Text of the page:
The project seeks to raise standards in archaeological investigations and recording and dissemination in the area.

All archaeological works are carried out to the standards and guidance of the Institute for Archaeologists.

The project offers training and work experience opportunities to archaeology students and post-graduates.

The project employs archaeological specialists from ceramics, environmental sciences, geologists, geophysicists, forensics, metalwork, bones (animal and human), and utilises academics and professionals to provide work for others in the industry and to provide the highest quality research.

All finished reports are submitted with the local authority Historic Environment Records office.

All reports are available for download from Mercian Archaeological Services CIC.

Oasis entries are made for all reports

The Sherwood Forest Archaeology Project Logo The Sherwood Forest Archaeology Project

Community Archaeology Nottinghamshire, Community Archaeology Derbyshire, Community Archaeology Leicestershire, Community Archaeology East Midlands, Mercian Archaeological     Services Community Archaeology for Nottinghamshire, Derbyshire, Sherwood Forest,     Leicestershire and the East Midlands. Community Archaeology Nottinghamshire, Community     Archaeology East Midlands, Community Archaeology Leicestershire. Archaeological

Mercian Archaeological Services Community Archaeology in the East Midlands

The Sherwood Forest Archaeology Project

Project Study Area:

Sherwood Forest is located entirely within Nottinghamshire, a county located almost directly in the centre of England in the English East Midlands.

Map: Location of Nottinghamshire. This file is licensed under the Creative Commons Attribution-Share Alike 3.0 Unported license. Source: _UK_locator_map_2010.svg

The project mainly focuses within the boundaries of Sherwood Forest from the early 12th century and 13th century Forest as shown in the map to the right.

The earliest boundary of Sherwood Forest in the records come from 1156 but refers to the boundaries of the forest in circa 1100.

This area includes all of that highlighted in mid-green colour and labelled as ealry 12th century on the map opposite (inluding the area marked as 13th century).

This area includes all of the Sherwood Sandstone formation and includes the whole of the Hatfield division of the ancient Wapentake of Bassetlaw (see Battle of Hatfield for more details).

During the time of Henry II  (1154-1189), Richard I (1189-1199) and John (1199-1216) the  area of Forest law was expanded to cover all of Nottinghamshire north and west of the Trent (marked in light-green on the map- and including the early 12th and 13th century boundaries).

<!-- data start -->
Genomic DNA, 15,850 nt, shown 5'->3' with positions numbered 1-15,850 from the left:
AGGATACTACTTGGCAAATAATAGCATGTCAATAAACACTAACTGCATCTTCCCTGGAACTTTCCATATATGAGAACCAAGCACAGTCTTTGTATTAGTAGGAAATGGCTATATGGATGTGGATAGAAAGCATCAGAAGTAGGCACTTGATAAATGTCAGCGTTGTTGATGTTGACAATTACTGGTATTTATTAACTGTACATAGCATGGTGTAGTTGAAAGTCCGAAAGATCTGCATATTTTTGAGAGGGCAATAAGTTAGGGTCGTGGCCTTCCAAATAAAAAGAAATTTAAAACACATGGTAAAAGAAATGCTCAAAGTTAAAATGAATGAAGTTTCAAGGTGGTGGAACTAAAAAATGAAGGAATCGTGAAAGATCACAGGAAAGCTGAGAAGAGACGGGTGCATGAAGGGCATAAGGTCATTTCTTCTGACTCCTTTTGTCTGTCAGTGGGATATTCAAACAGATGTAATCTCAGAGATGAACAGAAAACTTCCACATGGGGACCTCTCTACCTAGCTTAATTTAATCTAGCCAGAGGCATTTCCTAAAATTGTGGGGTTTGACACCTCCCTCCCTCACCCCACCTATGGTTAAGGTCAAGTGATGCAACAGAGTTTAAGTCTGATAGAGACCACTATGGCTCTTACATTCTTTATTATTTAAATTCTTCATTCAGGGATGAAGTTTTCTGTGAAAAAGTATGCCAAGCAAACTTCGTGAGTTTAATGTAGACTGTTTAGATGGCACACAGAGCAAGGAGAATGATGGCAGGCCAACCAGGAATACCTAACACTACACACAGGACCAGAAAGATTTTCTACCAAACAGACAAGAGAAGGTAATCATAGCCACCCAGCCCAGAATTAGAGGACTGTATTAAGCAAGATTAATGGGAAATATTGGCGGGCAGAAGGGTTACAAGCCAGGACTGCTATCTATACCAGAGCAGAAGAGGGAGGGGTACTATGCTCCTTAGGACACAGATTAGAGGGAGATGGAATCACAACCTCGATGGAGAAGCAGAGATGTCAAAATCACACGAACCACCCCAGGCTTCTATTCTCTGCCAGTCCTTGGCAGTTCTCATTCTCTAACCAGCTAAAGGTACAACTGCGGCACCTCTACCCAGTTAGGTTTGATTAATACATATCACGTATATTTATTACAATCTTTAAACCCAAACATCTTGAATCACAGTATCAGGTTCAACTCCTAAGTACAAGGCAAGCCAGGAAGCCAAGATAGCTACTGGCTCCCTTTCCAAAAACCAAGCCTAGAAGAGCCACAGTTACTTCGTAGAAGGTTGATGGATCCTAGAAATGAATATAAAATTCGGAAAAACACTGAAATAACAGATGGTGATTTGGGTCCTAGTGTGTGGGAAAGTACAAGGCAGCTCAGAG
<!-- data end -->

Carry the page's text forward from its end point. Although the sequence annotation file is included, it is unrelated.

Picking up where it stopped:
Following magna Carta (1215) and the subsequent Forest Charter (1217) the area of Forest in Nottinghamshire was reduced to that shown in dark-green on the map.

The first perambulation defining the boundary of the Forest was in 1218 and subsequent perambulations through the 13th century resulted in the 13th century boundary as depicted on the ma, confirmed by Edward I in the year 1300.

Map: Boundaries of Sherwood Forest
© Mercian Archaeological Services CIC, 2018.

The oldest documented mention of a 'Sherwood Forest' comes from a charter dating from 958AD granting Scrooby and Sutton cum Lound in north Nottinghamshire from the Crown to the Archbishop of York. This charter lists a 'Scirwuda' (Shire Wood) as a boundary mark of the land granted to the Archbishop.

Scirwuda was on the western edge of the these landholdings  adjacent to Barnby Moor on the edge of the Sherwood Sandtstones.

This places Scirwuda  as mentioned in 958 in the location of the boundary from the early 12th century and could support this not only being the original boundary of Sherwood Forest, but could also suggest there was a Sherwood Forest or ‘Shire Wood’ in this vicinity in Saxon times.

Scrooby was later the home of William Brewster and is one of the sites associated with the Mayflower Pilgrims. The Archbishop of York built a residence there in medieval times which was used by the separatists in the early 17th century.

Award Winners 2016

for "Engaging people in the heritage, history & archaeology of Sherwood Forest".

Young Archaeology Club Sherwood Forest Trust Magna Carta Sherwood Forest

Some funders and partners:

World-wide Robin Hood Society

Robin Hood Society Feather in Your Cap Award 2016 Heritage Lottery Fund Archaeology Thynghowe Vikings Sherwood Forest Discover King John's Palace free excavation Robin Hood Town Tours
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The Future of Sherwood’s Past


Project page links:


 Project Home page


About the Project






Research Aims


 Working with Specialists


Social Media - Follow us


The Sherwood Forest
National Nature Reserve Archaeology Survey


Long term Research at 
King John’s Palace:
Ancient Royal Heart of Sherwood Forest


The Sherwood Forest Archaeology Training Fieldschool


“Scirwuda- Mapping the Greenwood”: Place-names,
Ghost and Shadow woods of Sherwood Forest Project


Investigating Thynghowe Viking
Meeting Site


Searching for the 
The Battle of Hatfield


Edwinstowe Church Survey


 Fieldswork at St Edwin’s Chapel


St Mary’s Norton- Cuckney Church Survey


 Mapping Medieval Sherwood Forest


The Sherwood Forest LiDAR


Warsop Old Hall
Archaeological Project


The Sherwood Villages Project:
Settlement Development in the Forest


Sherwood Heath Survey


 Clipstone Village Dig


Researching Edward IIs fortification at Clipstone Peel


Ransom Wood Survey


Thoresby Estate Survey


 Robin Hood’s Village Dig


The Cistercians of Rufford Project:
Settlement Development, Dynamics and Desertion.


Sherwood Forest Environmental Survey


World War II in Sherwood Forest - Mapping the camps, munitions and more


World War I in Sherwood Forest - Mapping the camps, munitions and more


About Medieval Sherwood Forest


Robin Hood and Sherwood Forest


 Outlaws & Villains


 Historical Research


 Stories from the Forest


Book Reviews




 Funding the Project


 Project Partners


 Project Sponsors


 Robin Hood Challenges


Outreach Bus Tours


 Links page